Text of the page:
Shipe in Sandpoint – Eichardt’s

Most of the night, the patrons sat at the bar with their back to me. I was really givin’ up for them too, singing with particular passion on this night, exploring the emotions in my songs. But I don’t know… Every once in a while, I started to get the feeling that I was in one of those absurd moments where the corner-of-bar performer is competing with the clientele’s obstinate inattentiveness.

If you walked into the place at, say, 10:32 pm, you would have seen me looking quite professional on a nicely lit stage, playing good tunes, and singing with great conviction. You might have said to yourself: “Wow. That guy is really into himself, and nobody’s listening. He must really suck.”

I couldn’t let it faze me, though. ‘Cause my good friends Cindy and Dave were there requesting old faves like “Spontaneous Combustion” and “1968.” And right now, I’m preparing for upcoming recording sessions. So each one of these gigs is like dress rehearsal. Producer Ehren Ebbage is expecting me to show up with my shit together, so I’m holding nothing back, no matter how enthusiastically the people ignore me.

(Damn, I’m glad I’m not a stand-up comedian. They actually get booed, not merely ignored.)

Come to think of it, I might be over-estimating the quality of my performance. I did slip a Vicodyn before the show; back pain had come on after I spent the afternoon walking around beautiful Sandpoint in the sun. Maybe I was in the throes of drug-induced euphoria, under the illusion that I was creating something beautiful, while hacking my way through mediocre strummin’ crap, wailing at the top of my lungs, annoying the crap out Eichardt’s.

Strangely, though, I received a ton of tips, relative to the size of the tiny crowd. So I couldn’t have been that bad… Unless they just felt sorry for me.

I tease myself, just to make sure that I don’t get any strange ideas about being so important to Western Civilization. But the truth is, I think the new material is working well, and I’m finding new places to go with my singing voice.

Shipe on Coeur D’Alene Moon Time

Woke this morning to see that “Honky Tonk Romans” is on a playlist I haven’t seen yet: Barely Darker Than Air. A good resource for East Coast community.

Last night was one of my better Moon Time gigs. The place was packed. (Iron Man Triathalon is in town.) Even though they were typically noisy on Dollar-Pint Night, they were listening. applauding after every song, tipping, making requests, and buying CD’s. I tested their attentiveness by directly soliciting tips–announcing that my local hotel of choice had raised its rates by 40 percent. They responded. I would not have done this had I not been sure that I was playing well, already making a warm connection by virtue of the performance. One does not resort to playing on the audience’s sympathies for the poor starving traveling troubadour. One only asks for voluntary compensation after providing solid entertainment. (Speaking of compensation, I thank Moon Time for paying their solo artists well. It’s always a reassuring way to start a tour. And the comped meal is spectacular.)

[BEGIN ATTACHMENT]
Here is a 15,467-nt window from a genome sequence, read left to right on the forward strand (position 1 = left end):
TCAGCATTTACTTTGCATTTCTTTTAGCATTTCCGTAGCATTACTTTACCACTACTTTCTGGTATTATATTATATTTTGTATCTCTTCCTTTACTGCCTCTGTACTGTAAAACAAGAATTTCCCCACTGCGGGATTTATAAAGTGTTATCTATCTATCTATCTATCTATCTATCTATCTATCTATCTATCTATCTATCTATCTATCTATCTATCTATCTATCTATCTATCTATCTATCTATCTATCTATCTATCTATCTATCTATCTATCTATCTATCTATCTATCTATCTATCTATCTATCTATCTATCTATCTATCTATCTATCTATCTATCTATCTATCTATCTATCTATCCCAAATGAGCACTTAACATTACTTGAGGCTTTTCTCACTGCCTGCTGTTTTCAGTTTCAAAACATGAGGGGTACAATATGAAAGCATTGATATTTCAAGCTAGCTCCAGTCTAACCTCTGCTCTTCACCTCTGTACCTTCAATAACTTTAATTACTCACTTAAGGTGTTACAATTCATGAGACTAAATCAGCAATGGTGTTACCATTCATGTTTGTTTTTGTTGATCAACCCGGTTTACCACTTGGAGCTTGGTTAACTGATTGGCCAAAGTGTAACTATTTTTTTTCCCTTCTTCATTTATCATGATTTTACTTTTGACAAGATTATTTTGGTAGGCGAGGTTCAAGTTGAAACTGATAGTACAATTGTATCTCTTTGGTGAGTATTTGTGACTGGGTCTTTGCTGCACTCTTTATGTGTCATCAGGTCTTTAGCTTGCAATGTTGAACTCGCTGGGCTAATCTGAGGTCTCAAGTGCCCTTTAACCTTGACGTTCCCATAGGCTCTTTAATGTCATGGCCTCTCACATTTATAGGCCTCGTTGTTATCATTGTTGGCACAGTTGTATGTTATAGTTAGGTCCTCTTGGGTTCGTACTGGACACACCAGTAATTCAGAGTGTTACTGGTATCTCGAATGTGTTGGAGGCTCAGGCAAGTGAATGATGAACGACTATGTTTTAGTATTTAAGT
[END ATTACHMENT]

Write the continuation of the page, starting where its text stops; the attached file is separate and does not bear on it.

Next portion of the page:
I mentioned that folks were making requests…

Read more »

Chatty Wine Bar – Idaho Falls

Good looking people hang out at Vino Rosso in Idaho Falls. And they’re more interested in each other than whatever musical act is hired for the night. But I’ve learned a thing or two about playing in these noisy bars. I’ve learned neither to fight for their attention, nor to crawl into an uninspired self-hole pretending we’re in two totally different rooms.

Sometimes they don’t look like they’re listening, but they hear just enough to appreciate that something fine is going on in the corner of this wine bar, in the vicinity of this fellow with the Breedlove guitar and the singing voice.

The question is: Do you play soft unobtrusive stuff, bland mid-tempo background music, or loud aggressive acoustic rock to be heard over the conversation? The answer: Play it all, just like would any other gig. The dynamics and trajectories are what people respond to, whether they’re listening passively or focused. Furthermore, do it with as much emotion and intensity as you always do. (That’s what you’re being paid for.) If you are afraid to appear really “into it,” just because you’re sort of in the background for the time being, you will appear bored & bland, and you’ll be written off as an amateur. They will likely feel sorry for you.